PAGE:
Many people hear the word feminism and automatically assume that it is anti-male. The individuals who believe that feminism is about females being better than males are uneducated, because feminism is actually about fighting for the equality of the sexes. It is the 21st century, and we still live in a patriarchal society. Gender inequality is a global issue and needs to be taken more seriously.
Recently, a pair of laws was proposed in Iran that would restrict women’s reproductive choices and essentially reduce women to “baby-making machines”. Information on contraception would be withheld and abortions would be restricted. Passing these laws would mean restricting women’s basic human rights to control over their own bodies. Furthermore, legalizing these absurd proposals would result in an increase in crime rate due to the very likely possibility that women resort to illegal abortions and buying contraceptives on the black market. A second bill would promote early marriages and make it almost impossible for women to obtain a divorce. The government is claiming that this would emphasize the traditional family values, especially that a woman is first and foremost a caregiver. Thankfully, Amnesty International denounced these proposals for the obvious reasons that the Iranian government fails to realize: Women are human beings who deserve their fundamental rights and should not be treated as objects whose sole purpose is to reproduce.
The memoir Reading Lolita in Tehran is the story of a woman, Azar Nafisi, who held secret meetings for her female students to come and discuss works of literature together. Their environment would not allow them to conduct these kinds of meetings in public. The social and political situation in Iran dictated the actions and choices of clothing of women. For example, they were required to wear headscarves and be entirely covered when in the presence of others. These black headscarves gave the false illusion of a conformity in Iran. Just because all these women looked the same, the government could believe that they had no unique identity and were unimportant. However, every single one of these women was unique and had her own background story. But these individual personalities only came to life inside Nafisi’s house during the secret meetings when the girls would remove their scarves. These women were only being oppressed to the extent that they allowed themselves to be. These literary gatherings were the extent of the fight against oppression from the girls. At least they did make some effort.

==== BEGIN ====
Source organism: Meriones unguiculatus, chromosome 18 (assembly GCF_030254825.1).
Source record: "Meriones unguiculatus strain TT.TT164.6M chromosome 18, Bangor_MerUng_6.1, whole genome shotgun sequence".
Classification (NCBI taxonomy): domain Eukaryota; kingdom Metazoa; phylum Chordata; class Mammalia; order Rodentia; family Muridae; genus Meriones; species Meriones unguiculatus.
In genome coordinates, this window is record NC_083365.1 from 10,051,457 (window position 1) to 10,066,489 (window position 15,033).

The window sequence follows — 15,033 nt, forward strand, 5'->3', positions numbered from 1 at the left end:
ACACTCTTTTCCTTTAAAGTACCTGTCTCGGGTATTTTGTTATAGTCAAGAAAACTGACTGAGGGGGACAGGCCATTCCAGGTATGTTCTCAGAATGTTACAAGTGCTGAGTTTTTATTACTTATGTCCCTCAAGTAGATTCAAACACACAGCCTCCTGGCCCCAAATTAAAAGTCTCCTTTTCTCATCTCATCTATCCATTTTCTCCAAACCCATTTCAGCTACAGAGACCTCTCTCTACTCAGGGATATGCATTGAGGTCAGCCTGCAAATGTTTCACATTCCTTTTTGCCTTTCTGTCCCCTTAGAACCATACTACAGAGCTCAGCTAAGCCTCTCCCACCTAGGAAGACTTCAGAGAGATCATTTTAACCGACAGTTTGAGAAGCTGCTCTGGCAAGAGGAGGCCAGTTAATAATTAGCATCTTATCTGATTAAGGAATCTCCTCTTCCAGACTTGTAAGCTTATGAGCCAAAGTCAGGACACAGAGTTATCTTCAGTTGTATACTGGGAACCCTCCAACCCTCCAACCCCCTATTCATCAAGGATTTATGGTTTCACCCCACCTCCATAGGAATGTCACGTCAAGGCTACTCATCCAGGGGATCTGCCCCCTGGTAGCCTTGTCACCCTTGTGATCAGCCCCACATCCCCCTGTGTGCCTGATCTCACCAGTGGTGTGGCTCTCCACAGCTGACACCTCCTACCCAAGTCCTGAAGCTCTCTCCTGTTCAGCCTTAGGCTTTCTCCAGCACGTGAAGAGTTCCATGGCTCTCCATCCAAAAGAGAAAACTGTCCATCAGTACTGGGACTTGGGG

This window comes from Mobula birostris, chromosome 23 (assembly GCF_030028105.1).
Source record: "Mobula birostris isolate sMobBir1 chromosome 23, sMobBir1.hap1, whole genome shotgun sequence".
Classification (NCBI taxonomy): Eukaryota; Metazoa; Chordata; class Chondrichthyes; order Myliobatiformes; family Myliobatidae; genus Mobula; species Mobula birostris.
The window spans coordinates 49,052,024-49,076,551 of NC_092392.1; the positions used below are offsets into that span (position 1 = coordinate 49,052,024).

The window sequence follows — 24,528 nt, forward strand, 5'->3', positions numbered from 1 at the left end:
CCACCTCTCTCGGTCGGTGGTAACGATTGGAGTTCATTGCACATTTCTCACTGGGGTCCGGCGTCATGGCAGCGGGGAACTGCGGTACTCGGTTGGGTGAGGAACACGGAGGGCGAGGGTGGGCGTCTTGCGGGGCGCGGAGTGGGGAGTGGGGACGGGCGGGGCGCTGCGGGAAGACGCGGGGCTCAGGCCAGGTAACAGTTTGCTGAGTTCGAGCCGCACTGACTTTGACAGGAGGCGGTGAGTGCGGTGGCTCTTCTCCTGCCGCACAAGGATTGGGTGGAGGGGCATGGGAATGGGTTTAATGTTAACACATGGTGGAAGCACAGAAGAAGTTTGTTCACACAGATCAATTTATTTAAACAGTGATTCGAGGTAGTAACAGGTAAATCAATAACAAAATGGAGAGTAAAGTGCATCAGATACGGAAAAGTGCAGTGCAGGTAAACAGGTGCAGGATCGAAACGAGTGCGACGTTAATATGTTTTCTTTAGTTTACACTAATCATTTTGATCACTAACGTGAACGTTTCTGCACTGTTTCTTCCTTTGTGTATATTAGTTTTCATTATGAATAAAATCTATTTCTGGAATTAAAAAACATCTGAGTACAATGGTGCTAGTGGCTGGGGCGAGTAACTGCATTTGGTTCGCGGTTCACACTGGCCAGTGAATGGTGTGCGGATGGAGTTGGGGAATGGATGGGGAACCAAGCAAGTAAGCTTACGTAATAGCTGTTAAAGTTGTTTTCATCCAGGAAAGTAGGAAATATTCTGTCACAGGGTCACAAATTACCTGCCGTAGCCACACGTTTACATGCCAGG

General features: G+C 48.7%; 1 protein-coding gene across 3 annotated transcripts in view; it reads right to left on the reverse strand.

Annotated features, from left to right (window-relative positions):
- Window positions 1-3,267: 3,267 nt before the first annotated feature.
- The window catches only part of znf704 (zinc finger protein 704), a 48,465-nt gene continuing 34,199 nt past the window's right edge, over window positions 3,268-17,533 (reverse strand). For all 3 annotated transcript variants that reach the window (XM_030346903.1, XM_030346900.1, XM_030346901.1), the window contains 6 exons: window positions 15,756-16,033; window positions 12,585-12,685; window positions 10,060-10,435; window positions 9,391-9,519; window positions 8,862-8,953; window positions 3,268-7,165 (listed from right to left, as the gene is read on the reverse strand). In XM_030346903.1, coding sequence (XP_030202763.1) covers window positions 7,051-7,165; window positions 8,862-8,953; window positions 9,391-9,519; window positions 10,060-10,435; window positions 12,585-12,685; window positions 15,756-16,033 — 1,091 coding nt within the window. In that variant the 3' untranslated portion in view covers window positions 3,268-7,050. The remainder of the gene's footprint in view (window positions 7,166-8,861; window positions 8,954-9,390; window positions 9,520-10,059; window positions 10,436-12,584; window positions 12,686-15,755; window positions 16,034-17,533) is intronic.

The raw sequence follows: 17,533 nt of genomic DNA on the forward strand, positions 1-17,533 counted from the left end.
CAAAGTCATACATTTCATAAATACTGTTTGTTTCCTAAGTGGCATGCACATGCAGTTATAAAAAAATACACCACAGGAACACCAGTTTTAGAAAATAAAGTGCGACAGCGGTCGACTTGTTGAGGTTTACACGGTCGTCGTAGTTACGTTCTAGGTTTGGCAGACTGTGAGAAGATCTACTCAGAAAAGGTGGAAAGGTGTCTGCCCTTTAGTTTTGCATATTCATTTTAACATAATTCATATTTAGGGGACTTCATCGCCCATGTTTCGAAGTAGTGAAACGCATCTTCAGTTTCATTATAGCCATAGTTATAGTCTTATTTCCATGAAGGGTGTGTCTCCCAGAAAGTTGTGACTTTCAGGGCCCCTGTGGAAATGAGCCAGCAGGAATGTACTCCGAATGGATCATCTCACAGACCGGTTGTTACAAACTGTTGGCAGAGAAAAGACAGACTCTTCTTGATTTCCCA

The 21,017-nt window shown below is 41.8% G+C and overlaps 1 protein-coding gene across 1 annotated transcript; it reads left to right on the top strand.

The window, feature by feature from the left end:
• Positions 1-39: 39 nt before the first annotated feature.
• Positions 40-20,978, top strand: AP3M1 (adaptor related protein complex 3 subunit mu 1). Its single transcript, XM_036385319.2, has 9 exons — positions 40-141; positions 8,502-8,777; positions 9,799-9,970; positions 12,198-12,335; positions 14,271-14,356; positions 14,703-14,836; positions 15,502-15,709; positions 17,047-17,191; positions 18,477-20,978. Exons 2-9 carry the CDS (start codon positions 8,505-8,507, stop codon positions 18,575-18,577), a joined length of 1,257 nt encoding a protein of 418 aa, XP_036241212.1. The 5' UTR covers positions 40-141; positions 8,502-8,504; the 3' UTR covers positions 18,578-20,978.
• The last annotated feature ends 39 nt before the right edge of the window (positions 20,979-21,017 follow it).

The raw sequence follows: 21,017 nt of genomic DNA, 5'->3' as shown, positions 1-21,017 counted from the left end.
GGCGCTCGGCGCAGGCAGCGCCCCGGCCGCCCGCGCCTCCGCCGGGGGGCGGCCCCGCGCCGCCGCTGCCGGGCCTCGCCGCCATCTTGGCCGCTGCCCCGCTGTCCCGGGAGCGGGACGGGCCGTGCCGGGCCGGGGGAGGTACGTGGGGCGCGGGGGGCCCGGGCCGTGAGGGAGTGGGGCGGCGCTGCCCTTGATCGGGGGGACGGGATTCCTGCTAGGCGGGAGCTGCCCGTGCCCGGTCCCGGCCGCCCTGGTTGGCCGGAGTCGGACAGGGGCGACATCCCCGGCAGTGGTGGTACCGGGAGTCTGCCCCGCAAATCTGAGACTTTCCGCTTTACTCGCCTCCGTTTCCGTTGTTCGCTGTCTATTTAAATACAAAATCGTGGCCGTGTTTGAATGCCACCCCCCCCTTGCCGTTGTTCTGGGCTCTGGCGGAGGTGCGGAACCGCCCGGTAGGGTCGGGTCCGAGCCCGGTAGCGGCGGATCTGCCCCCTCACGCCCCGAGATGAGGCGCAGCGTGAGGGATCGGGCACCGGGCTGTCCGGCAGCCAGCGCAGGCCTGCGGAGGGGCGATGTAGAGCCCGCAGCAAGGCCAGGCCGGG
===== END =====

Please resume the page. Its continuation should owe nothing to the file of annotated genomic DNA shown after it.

These are only two small examples on a much larger scale of the fight for gender equality. Those fighting for feminism fight for equality of the sexes, which is why anyone can be a feminist. There are so many issues to be addressed: birth control rights, choice of clothing, equal pay, and job discrimination to name a few. To truly have a modern society, we need to move away from these outdated ideals of male superiority.